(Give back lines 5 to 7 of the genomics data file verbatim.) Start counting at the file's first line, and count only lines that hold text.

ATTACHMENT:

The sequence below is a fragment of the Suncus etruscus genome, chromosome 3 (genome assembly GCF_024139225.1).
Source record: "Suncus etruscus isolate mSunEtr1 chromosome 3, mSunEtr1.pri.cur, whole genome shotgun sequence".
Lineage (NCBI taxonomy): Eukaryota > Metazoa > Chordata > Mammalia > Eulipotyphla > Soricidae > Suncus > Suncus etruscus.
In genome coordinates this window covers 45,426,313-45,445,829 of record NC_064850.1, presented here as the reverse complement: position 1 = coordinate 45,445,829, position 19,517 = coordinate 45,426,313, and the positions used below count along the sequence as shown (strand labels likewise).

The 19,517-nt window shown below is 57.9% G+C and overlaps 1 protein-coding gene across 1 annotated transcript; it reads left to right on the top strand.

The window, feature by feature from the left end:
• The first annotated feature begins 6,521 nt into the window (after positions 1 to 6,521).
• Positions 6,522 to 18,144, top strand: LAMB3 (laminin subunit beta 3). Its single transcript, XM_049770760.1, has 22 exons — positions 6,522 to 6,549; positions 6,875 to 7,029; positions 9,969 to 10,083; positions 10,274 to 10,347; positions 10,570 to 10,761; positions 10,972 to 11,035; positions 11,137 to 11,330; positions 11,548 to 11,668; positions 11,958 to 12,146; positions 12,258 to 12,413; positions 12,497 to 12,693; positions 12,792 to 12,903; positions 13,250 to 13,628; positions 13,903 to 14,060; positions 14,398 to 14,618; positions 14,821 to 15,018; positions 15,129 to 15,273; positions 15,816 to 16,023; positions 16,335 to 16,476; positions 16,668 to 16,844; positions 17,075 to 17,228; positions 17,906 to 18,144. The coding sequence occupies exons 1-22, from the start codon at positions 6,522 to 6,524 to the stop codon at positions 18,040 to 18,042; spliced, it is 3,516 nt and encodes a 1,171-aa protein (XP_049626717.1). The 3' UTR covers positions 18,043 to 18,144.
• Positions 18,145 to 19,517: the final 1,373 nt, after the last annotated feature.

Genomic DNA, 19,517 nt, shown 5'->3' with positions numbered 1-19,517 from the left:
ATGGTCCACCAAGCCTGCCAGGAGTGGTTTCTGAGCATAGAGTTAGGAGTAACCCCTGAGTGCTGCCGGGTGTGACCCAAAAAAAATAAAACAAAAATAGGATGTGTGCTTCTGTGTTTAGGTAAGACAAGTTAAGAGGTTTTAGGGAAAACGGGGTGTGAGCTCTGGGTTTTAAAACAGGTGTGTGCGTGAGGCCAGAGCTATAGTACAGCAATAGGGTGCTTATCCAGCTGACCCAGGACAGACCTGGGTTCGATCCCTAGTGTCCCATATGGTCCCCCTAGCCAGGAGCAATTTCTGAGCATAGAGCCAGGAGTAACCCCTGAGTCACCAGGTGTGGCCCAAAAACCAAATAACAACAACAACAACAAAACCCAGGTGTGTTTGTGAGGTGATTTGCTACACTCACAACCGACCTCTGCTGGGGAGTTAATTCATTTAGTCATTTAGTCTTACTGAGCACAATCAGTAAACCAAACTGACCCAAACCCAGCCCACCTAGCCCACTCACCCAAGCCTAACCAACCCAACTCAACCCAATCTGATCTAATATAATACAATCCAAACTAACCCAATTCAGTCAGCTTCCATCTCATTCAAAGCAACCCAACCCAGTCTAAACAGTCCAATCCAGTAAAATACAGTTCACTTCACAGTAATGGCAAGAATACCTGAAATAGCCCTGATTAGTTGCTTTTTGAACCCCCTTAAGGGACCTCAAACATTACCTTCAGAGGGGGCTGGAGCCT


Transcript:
The 19,517-nt window shown below is 57.9% G+C and overlaps 1 protein-coding gene across 1 annotated transcript; it reads left to right on the top strand.

The window, feature by feature from the left end:
• The first annotated feature begins 6,521 nt into the window (after positions 1 to 6,521).